Posted by: wesleyjohnston | July 9, 2014

Narrow Water Bridge – an example of Stormont dysfunction?

Today Justice Minister and Alliance Party leader David Ford hit out at what he called the “dysfunction” of the Stormont government. He went on to justify this viewpoint by giving some examples of this dysfunction. This included the comment that “we have handed money back to Europe over the Maze peace and reconciliation centre and the Narrow Water Bridge.” The latter is a reference to the failed project to construct a bridge between Louth and south Down at Narrow Water, near Warrenpoint.

Now, far be it from me to disagree with Mr Ford’s analysis of the functionality of the Stormont government, a view that is likely to be shared by many among the public. However in the interests of accuracy I must take issue with the inclusion of Narrow Water as an example of this dysfunction. Vladimir Lenin once said “A lie told often enough becomes the truth”. There are numerous examples of ‘facts’ being quoted and re-quoted to the point that nobody questions them, and then repeat them earnestly believing that they are true, despite them being false. This phenomenon was captured beautifully in a more modern xkcd cartoon.

So here is a summary of the actual sequence of events that led eventually to the collapse of the Narrow Water bridge project in November 2013. You can see a fuller account of the project over on my web site here.

  • January 2007. The Irish government publishes its National Development Plan, which includes money for a number of schemes in Northern Ireland or along the border. Approximately €14 was pledged to build a bridge between Louth and south Down at Narrow Water. Louth County Council was appointed to take forward the scheme on the Irish government’s behalf.
  • May 2008. Louth County Council completes a feasibility study which shows that it is technically feasible to build the bridge. They announce the chosen route during October of the same year and work on an economic appraisal – an assessment of the economic benefits versus its costs.
  • July 2011. Fast forward three years, and the Republic of Ireland is in a different financial state than it was in 2007. The Irish government looks at the completed economic appraisal and decides that the economic case for the construction of the bridge is weak, and that it is too expensive for the state to afford. The Irish government withdraws its support for Narrow Water bridge.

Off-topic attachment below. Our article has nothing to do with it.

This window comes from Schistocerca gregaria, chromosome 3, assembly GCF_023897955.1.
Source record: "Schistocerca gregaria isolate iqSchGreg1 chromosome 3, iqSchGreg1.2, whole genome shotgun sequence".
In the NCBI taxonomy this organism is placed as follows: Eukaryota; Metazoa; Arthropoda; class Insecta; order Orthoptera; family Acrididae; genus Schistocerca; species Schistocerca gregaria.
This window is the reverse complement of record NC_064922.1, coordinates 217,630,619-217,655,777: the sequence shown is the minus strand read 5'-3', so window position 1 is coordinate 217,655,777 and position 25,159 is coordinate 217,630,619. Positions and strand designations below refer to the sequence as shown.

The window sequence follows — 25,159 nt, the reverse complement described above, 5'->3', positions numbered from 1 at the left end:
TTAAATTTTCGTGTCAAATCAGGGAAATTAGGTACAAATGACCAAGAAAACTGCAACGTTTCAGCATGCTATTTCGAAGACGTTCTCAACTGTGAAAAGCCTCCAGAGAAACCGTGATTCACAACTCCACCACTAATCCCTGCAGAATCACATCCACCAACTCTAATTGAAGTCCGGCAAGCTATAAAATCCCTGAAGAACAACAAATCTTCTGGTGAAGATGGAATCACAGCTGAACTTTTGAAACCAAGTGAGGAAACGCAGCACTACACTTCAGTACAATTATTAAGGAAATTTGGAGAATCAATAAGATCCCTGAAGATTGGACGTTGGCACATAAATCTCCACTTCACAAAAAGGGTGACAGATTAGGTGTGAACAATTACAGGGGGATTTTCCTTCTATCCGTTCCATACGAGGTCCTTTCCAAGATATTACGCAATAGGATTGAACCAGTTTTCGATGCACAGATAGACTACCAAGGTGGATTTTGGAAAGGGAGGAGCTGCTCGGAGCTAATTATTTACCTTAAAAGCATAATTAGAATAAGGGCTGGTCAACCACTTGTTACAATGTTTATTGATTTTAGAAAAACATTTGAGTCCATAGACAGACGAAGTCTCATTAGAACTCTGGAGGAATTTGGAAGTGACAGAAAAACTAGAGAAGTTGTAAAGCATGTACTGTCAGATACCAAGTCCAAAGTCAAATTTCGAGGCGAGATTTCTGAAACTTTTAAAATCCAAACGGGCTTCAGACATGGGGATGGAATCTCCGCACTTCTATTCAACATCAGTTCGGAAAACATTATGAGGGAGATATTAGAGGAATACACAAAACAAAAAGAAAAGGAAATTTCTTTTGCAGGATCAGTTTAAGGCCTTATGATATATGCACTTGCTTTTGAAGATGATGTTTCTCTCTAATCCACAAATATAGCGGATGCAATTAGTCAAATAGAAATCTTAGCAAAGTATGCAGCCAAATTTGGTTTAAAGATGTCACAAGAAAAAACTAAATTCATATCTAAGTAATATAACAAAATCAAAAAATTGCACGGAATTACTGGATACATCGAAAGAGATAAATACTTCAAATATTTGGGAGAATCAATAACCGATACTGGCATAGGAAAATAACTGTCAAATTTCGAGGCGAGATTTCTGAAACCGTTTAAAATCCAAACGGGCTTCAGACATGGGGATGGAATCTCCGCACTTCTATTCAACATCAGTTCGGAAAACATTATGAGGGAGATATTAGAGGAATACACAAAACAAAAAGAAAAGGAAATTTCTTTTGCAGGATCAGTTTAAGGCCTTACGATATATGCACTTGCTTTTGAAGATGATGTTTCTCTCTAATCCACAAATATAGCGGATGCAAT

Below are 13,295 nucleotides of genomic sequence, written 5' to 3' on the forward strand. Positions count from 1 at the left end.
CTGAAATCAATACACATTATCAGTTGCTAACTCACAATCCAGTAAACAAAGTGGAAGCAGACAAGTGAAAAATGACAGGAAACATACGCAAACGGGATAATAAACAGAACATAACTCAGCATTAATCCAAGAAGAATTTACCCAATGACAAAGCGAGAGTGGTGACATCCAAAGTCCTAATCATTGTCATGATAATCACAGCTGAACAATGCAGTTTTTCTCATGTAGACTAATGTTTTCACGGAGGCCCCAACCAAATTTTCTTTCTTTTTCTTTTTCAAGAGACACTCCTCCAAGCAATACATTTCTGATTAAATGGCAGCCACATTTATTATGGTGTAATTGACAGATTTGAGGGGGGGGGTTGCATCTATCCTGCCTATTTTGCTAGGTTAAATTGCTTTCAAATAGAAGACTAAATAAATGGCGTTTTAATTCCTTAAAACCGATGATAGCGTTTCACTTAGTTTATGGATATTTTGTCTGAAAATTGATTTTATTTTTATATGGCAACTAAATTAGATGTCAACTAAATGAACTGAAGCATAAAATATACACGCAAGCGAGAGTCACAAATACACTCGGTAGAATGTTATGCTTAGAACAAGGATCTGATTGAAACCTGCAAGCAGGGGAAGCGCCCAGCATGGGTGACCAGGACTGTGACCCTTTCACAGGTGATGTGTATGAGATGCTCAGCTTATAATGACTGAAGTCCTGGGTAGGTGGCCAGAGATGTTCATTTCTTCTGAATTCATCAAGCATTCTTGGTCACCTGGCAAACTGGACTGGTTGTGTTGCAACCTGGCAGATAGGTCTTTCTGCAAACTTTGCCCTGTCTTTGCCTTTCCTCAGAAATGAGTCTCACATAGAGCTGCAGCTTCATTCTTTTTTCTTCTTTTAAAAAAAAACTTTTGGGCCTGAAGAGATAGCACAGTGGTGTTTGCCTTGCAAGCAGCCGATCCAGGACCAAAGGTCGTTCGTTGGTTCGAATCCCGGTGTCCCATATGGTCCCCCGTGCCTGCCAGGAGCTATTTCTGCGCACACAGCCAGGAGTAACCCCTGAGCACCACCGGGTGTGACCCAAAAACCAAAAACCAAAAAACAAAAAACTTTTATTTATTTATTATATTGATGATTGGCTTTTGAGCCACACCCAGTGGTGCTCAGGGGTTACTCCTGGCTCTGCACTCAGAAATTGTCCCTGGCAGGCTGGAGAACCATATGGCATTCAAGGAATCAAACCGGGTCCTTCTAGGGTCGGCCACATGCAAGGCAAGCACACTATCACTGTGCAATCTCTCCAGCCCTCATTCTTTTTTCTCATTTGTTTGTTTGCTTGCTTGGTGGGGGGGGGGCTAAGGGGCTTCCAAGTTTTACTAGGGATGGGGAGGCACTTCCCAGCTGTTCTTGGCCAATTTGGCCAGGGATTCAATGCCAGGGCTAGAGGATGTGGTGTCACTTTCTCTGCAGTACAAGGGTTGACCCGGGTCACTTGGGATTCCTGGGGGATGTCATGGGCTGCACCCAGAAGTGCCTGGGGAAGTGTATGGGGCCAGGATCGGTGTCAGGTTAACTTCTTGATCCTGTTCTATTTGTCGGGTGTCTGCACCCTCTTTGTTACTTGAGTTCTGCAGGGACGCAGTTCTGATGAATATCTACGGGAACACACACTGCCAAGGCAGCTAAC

• December 2011. Louth County Council asks the Irish government if it can proceed with the plan by itself. The Irish government basically says that it can do so if it wishes, but it must find the bulk of the money itself, because the National Roads Authority (NRA) will not fund it. However there is a suggestion that the NRA may be willing to provide €1.5m if Louth County Council succeeds in finding the rest of the cash.
  • March 2012. Louth County Council are actively seeking for funding. There is an approach to the Department of Regional Development in Northern Ireland, but they reply that they cannot justify spending the money ahead of other more urgent schemes as it does not “improve or extend Northern Ireland’s Strategic Road Network”. (The “strategic” road network is a defined set of roads in Northern Ireland where transport investment is focused. Since 1995 it has been very hard to get funding for major road schemes that are not on the strategic road network.) Louth Council also approaches the EU for funding under the Interreg IVa fund. The total cost of the scheme is now being given as around €18m-€20m. Louth County Council apply for planning permission in Northern Ireland and the Republic of Ireland to build the bridge.
  • 12 October 2012. The authorities in Northern Ireland grant planning permission for the bridge. The Republic of Ireland also does so.
  • 24 October 2012. The EU agrees to fund the project with a grant of €17.4m. It will also require approx €0.9m from Louth County Council, and £2.8m from Northern Ireland, due to the cross-border element of the scheme. This was despite Northern Ireland having already turning down a request for money, a condition which is likely to have created some resentment within Stormont.
  • February 2013. Roads Service say they are content for the bridge to be built, but it will not become part of the publicly-owned road network (i.e. it won’t be “adopted”) and will instead remain the responsibility of Louth County Council (with Newry & Mourne District Council acting as agent for maintaining the northern half).
  • March 2013. Louth County Council asks the DRD in Northern Ireland for a Bridge Order, which is a piece of legislation needed in the UK to allow a bridge to built over any watercourse that is used by boats. The DRD compiles the necessary legislation and puts this out to a 6 week consultation during April, as required by law. Meanwhile, the Stormont Department of Finance has not yet approved the £2.8m funding.